How antibiotic resistance is affecting newborn babies in India
08 Aug 2017
Written by Sandeep Kadam
Antimicrobial resistance (also know as AMR) is a serious global concern resulting in increasing death and chronic disease rates overall, but one group particularly vulnerable is newborn babies.
The burden of early onset or hospital-acquired blood infections, also known as sepsis, is particularly high in neonatal (newborn) intensive care units. This is due to newborns being exposed to multi-drug resistant (MDR) microorganisms because of immature immunity, multiple intervention strategies, and contaminated environments and equipment, such as ventilatory support machines or long lines (catheters). There is a steady rise in multi-drug resistant infections in newborns all over the world in both developed and developing countries which is a major risk associated with the rise of disease rates and death.
Antibiotic resistance in India
Carbapenems are antibiotics often used in hospitals for multi-drug resistant infections. In one tertiary-care hospital in New Delhi, carbapenem-resistance increased from 2% in 2002 to 52% in 2009, to a bacteria called Klebsiellapneumoniae (bacterial pneumonia).
With diminishing options for treating multi-drug resistant Acinetobacter baumannii bacteria, which causes sepsis, meningitis, urinary tract infections and other resistant infections, physicians can use an antibiotic called colistin, but even resistance to colistin is on the rise.
“Given the high death and infection rates, and the subtle symptoms of sepsis, many newborns receive antibiotics on admission to the neonatal unit based on suspicion of sepsis”.
Indian hospitals have reported high gram-negative resistance rates. These are infections, such as E.coli, Klebsiella, Pseudomonas and Acinetobacter, that have high prevalence of Extended Spectrum Beta Lactamases (ESBL), which are bacteria resistant to many penicillin and cephalosporin antibiotics, including carbapenem. As resistance to carbapenem increases, more colistin will be used in patients with infections. Colistin, however, is currently a last line of defense antibiotic, and this increased use creates the possibility of bacteria and, therefore, patients becoming resistant to it too and to other related antibiotics.
Rates of resistance in newborn babies in India
A recent study from Delhi has reported that three ‘superbugs’ — Klebsiella, Acinetobacter, and E. coli were associated with 53% of the infections in newborn wards in India, and gram-negative bacteria were responsible for 64% of infections. Acinetobacterspp (22%) was the most common bacteria found, followed by Klebsiella (17%) and E. coli (14%).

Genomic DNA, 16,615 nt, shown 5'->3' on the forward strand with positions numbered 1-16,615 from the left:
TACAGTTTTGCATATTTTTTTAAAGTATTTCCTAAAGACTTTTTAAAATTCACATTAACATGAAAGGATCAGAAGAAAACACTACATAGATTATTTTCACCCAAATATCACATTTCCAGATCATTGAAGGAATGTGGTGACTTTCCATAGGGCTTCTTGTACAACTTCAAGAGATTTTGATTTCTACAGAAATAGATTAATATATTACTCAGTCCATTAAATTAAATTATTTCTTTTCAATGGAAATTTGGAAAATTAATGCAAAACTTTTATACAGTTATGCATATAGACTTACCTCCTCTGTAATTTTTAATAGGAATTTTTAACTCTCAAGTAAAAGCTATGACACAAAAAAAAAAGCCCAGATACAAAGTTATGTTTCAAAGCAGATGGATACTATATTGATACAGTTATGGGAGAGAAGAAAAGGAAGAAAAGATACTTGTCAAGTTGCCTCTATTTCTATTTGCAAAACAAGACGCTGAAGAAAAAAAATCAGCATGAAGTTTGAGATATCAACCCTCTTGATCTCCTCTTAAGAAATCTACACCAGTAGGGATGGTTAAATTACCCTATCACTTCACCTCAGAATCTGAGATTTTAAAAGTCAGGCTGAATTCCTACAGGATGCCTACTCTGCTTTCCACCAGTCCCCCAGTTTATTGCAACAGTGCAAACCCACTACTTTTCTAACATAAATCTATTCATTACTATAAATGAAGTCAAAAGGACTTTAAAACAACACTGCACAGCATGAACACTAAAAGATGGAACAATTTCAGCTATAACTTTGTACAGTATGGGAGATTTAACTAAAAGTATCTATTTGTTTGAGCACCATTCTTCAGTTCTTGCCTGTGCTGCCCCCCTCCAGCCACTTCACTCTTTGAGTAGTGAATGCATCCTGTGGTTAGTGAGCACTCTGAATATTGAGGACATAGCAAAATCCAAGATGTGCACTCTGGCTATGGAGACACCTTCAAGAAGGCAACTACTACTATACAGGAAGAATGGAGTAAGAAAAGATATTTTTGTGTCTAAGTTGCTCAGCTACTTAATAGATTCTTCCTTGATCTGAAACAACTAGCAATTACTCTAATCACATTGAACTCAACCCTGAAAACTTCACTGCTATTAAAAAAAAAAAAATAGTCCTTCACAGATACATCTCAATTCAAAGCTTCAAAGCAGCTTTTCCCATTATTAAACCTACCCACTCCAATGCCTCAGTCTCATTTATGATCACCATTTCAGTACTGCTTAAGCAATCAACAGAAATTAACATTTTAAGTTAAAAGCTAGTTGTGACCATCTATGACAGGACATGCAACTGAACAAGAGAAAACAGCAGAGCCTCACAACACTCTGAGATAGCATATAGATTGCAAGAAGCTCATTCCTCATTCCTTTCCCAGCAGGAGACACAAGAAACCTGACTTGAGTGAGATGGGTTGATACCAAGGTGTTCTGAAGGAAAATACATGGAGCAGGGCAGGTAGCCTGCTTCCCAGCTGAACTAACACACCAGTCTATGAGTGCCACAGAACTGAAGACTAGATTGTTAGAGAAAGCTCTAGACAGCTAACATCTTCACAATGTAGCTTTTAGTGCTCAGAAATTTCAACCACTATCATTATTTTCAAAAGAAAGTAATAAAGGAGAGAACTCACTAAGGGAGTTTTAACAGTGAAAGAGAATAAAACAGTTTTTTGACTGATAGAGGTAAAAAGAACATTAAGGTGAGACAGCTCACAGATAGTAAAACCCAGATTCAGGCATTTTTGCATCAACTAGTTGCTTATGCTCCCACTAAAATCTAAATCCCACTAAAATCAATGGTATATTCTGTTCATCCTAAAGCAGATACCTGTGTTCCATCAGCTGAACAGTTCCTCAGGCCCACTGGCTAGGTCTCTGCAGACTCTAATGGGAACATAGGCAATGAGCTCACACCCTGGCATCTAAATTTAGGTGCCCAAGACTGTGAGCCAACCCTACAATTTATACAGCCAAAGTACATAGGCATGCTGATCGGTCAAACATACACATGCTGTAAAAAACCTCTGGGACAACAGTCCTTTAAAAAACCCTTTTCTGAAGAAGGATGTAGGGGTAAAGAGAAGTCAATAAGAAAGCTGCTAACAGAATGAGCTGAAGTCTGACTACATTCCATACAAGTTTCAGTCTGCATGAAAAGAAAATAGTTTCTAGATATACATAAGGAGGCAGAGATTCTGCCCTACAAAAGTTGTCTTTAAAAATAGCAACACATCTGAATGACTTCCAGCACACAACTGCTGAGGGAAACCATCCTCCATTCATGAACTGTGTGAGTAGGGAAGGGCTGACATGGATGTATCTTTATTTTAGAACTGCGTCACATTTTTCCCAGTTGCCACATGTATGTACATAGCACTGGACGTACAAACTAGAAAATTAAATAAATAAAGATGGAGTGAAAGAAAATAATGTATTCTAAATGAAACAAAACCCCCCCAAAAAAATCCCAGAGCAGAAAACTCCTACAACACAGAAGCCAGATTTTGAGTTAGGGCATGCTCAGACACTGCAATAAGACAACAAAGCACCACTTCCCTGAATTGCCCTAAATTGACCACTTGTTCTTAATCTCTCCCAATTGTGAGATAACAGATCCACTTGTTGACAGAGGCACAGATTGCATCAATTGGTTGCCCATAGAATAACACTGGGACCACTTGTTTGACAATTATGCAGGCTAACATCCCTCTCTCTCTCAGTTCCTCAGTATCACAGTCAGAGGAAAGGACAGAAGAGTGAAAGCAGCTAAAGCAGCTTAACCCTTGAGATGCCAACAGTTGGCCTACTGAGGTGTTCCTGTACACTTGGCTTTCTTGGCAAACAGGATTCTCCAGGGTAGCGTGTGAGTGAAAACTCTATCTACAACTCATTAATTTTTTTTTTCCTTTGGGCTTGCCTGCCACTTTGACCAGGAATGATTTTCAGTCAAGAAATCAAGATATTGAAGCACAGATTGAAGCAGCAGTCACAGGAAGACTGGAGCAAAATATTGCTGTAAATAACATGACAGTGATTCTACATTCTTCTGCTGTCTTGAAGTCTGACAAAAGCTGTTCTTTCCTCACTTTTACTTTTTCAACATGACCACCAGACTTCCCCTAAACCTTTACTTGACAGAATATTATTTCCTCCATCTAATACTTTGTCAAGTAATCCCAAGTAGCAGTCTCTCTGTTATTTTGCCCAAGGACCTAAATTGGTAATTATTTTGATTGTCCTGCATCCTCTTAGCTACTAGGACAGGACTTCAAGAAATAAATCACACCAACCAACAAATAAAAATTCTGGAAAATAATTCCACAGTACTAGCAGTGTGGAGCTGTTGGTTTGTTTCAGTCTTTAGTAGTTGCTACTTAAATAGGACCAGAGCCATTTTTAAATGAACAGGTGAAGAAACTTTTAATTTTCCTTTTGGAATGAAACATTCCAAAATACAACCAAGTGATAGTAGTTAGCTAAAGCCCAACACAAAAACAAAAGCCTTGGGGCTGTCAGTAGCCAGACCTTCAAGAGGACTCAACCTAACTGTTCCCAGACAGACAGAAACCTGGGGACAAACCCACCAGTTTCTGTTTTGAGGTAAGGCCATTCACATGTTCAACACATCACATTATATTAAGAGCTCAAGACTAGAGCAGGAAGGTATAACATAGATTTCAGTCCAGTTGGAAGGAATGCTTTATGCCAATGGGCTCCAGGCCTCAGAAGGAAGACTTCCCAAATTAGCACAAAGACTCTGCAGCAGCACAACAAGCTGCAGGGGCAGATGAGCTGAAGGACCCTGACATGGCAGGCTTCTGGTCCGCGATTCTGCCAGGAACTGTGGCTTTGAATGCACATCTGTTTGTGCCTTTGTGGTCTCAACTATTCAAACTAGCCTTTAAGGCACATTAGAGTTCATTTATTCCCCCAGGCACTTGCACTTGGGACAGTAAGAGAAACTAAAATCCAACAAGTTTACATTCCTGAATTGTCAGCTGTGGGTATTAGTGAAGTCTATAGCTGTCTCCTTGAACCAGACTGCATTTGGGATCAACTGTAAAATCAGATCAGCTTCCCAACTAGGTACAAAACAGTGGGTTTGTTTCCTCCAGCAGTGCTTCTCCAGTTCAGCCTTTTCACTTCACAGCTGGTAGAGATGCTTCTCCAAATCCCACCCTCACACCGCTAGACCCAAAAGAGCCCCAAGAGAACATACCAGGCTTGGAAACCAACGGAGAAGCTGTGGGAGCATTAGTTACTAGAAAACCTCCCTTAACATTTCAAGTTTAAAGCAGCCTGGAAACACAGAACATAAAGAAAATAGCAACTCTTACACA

High rates of multi-drug resistance were found in all three pathogens, displaying resistance both to commonly used antibiotics and more sparingly-used extended-spectrum cephalosporins and carbapenems.
Preventative overuse of antibiotics in newborn patients
In a community-based study in rural India, including 85 blood cultures from newborn patients; 69% were identified as gram-negative bacteria, 26% were gram-positive and 3.6% were mixed infections and fungi (Candida sp.). A high level of resistance to penicillin and Ampicillin was found as well as moderate resistance to cephalosporins, and extremely low resistance to the antibiotics gentamicin and amikacin.
Overall, hospital and community-based data in India indicates that sepsis in newborns is predominantly due to drug resistant gram-negative bacteria. These hospital-acquired infections are high in newborns because of their low immunity, skin immaturity, need for invasive devices as part of intensive care support, and suboptimal nutrition with dependence on parenteral nutrition.
The gold standard for diagnosis of sepsis is a blood lab culture, but the yield of blood culture which is essential for the diagnosis is low for newborns. This may be due to an inadequate volume of blood in the culture bottle, prior antibiotic administration to the mother or infant, or a suboptimal method for culture. The end result, therefore, is the overuse of antibiotics due to a fear of missing the diagnosis of sepsis and worsening a newborn’s condition.
How can we remedy the overuse of antibiotics in babies?
What we need in India is a high-specificity test that has a quick turn-around time and which may help a clinician diagnose sepsis. If the test is negative, it would help confidently rule out an infection so a physician could stop using antibiotics preventatively.
“The need for tests with high sensitivity and specificity cannot be overemphasised in the context of misuse of antibiotics in the neonatal intensive care.”
Pending their availability, implementing strategies for reducing the risk of hospital-acquired infections should continue. These include promoting antibiotic stewardship, adhering to strict hand hygiene, aseptic precautions when inserting invasive devices, lines and catheters, early preferential feeding with breast milk to reduce dependence on parenteral nutrition and kangaroo care. Probiotic supplementation has also been shown to reduce the risk of hospital-acquired infections and promote feeding tolerance in preterm newborns who are at the highest risk of prolonged exposure to antibiotics. The importance of environmental cleanliness should also not be forgotten.
A diagnostic test, antibiotic stewardship, probiotics and cleanliness could all go a long way in India, and around the world, to create a brighter future for our next generation of babies to come.
Sandeep Kadam is a Neonatologist at KEM Hospital and Ratna Memorial Hospital in Pune, Maharashtra State, India. He looks after small and sick newborn babies and both hospitals are tertiary care referral units.